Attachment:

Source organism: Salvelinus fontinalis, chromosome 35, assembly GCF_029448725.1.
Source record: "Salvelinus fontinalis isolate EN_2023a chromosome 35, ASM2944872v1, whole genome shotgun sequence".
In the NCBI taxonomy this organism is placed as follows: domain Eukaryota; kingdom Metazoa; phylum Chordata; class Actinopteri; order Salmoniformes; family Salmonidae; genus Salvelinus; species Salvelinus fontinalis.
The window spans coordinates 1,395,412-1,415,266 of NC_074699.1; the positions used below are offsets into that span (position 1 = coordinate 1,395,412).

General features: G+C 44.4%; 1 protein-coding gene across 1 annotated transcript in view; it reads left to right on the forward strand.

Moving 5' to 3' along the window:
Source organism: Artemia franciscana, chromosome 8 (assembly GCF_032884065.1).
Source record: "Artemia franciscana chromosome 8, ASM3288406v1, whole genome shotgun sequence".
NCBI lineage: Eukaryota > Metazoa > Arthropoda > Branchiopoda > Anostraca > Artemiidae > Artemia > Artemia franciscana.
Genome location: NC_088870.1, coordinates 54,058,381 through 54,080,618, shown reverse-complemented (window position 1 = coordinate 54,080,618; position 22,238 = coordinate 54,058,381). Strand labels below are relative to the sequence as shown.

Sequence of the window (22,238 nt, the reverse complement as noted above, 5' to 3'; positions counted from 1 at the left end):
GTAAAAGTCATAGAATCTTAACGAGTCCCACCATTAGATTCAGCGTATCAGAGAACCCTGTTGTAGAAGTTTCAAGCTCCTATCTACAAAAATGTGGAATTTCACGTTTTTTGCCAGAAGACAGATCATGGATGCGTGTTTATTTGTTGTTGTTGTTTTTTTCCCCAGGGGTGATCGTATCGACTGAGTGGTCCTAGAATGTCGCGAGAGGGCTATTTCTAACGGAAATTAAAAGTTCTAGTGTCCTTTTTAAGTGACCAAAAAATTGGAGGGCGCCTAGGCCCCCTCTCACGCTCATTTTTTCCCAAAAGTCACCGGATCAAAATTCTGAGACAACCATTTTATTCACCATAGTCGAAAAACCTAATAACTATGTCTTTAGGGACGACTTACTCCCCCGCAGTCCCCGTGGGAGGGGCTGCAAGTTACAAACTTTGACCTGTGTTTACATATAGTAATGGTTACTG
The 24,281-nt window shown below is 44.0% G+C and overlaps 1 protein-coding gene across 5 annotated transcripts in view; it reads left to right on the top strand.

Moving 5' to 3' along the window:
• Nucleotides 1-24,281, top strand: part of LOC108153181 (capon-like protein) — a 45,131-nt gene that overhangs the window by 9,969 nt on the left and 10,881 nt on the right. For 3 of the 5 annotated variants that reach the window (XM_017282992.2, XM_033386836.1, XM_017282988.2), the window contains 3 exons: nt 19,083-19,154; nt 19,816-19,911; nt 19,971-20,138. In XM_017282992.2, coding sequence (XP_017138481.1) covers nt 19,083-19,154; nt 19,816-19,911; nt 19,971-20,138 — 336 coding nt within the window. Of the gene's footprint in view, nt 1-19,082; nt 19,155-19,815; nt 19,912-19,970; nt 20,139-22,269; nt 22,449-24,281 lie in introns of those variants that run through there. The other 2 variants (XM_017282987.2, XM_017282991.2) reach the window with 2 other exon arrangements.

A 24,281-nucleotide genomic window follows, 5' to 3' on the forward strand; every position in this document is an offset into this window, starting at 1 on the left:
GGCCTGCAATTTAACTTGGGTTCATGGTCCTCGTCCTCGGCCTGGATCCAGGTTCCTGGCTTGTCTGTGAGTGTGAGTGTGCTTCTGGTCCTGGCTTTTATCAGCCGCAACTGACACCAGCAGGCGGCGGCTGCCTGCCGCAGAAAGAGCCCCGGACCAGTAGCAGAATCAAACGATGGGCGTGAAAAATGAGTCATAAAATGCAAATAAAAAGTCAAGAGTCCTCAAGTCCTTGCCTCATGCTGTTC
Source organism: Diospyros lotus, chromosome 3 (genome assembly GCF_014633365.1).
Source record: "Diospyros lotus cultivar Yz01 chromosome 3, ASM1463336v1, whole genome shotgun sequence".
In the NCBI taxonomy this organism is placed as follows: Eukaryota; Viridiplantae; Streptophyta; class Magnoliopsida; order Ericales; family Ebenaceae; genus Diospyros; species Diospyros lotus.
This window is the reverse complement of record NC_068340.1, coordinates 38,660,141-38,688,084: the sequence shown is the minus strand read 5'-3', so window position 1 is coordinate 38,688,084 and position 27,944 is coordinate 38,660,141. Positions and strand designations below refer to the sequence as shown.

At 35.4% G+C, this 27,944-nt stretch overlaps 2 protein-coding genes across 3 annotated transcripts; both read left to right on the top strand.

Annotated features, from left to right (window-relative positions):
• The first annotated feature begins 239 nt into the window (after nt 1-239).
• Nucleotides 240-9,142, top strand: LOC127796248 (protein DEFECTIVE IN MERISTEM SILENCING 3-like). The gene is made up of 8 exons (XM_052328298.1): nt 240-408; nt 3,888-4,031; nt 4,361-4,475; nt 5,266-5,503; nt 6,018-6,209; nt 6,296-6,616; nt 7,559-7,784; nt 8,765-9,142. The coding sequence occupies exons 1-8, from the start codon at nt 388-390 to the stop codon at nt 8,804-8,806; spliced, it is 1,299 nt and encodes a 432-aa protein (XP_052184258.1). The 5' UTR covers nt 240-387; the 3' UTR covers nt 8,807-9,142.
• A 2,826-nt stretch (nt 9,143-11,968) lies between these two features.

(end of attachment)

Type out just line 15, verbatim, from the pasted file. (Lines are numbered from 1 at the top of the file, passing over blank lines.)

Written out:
• Nucleotides 1-24,281, top strand: part of LOC108153181 (capon-like protein) — a 45,131-nt gene that overhangs the window by 9,969 nt on the left and 10,881 nt on the right. For 3 of the 5 annotated variants that reach the window (XM_017282992.2, XM_033386836.1, XM_017282988.2), the window contains 3 exons: nt 19,083-19,154; nt 19,816-19,911; nt 19,971-20,138. In XM_017282992.2, coding sequence (XP_017138481.1) covers nt 19,083-19,154; nt 19,816-19,911; nt 19,971-20,138 — 336 coding nt within the window. Of the gene's footprint in view, nt 1-19,082; nt 19,155-19,815; nt 19,912-19,970; nt 20,139-22,269; nt 22,449-24,281 lie in introns of those variants that run through there. The other 2 variants (XM_017282987.2, XM_017282991.2) reach the window with 2 other exon arrangements.